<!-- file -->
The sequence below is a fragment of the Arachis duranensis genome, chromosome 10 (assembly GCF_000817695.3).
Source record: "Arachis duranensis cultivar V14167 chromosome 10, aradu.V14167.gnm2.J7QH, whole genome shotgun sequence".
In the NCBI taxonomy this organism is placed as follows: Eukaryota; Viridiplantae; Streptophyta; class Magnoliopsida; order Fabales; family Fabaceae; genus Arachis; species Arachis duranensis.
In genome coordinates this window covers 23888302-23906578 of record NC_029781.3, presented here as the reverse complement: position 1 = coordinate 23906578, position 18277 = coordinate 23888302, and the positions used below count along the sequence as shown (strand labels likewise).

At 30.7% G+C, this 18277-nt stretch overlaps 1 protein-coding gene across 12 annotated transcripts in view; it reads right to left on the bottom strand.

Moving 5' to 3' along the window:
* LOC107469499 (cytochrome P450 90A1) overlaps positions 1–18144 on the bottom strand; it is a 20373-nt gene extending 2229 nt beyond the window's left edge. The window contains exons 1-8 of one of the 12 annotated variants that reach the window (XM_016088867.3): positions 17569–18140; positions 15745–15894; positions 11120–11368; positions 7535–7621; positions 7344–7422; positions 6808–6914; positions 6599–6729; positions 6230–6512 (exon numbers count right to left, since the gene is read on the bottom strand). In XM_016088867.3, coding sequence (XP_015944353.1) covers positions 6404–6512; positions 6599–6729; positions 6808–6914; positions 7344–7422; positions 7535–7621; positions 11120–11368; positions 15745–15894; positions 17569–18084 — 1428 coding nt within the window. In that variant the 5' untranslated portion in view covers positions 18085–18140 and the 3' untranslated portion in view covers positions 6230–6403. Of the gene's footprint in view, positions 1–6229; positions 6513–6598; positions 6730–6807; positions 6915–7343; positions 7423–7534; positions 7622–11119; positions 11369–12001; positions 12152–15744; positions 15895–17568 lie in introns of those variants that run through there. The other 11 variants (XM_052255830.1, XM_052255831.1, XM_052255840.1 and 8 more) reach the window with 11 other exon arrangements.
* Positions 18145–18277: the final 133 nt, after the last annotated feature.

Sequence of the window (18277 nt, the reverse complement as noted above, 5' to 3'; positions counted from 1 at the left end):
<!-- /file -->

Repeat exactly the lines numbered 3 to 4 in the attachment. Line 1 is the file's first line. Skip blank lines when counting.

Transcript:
In the NCBI taxonomy this organism is placed as follows: Eukaryota; Viridiplantae; Streptophyta; class Magnoliopsida; order Fabales; family Fabaceae; genus Arachis; species Arachis duranensis.
In genome coordinates this window covers 23888302-23906578 of record NC_029781.3, presented here as the reverse complement: position 1 = coordinate 23906578, position 18277 = coordinate 23888302, and the positions used below count along the sequence as shown (strand labels likewise).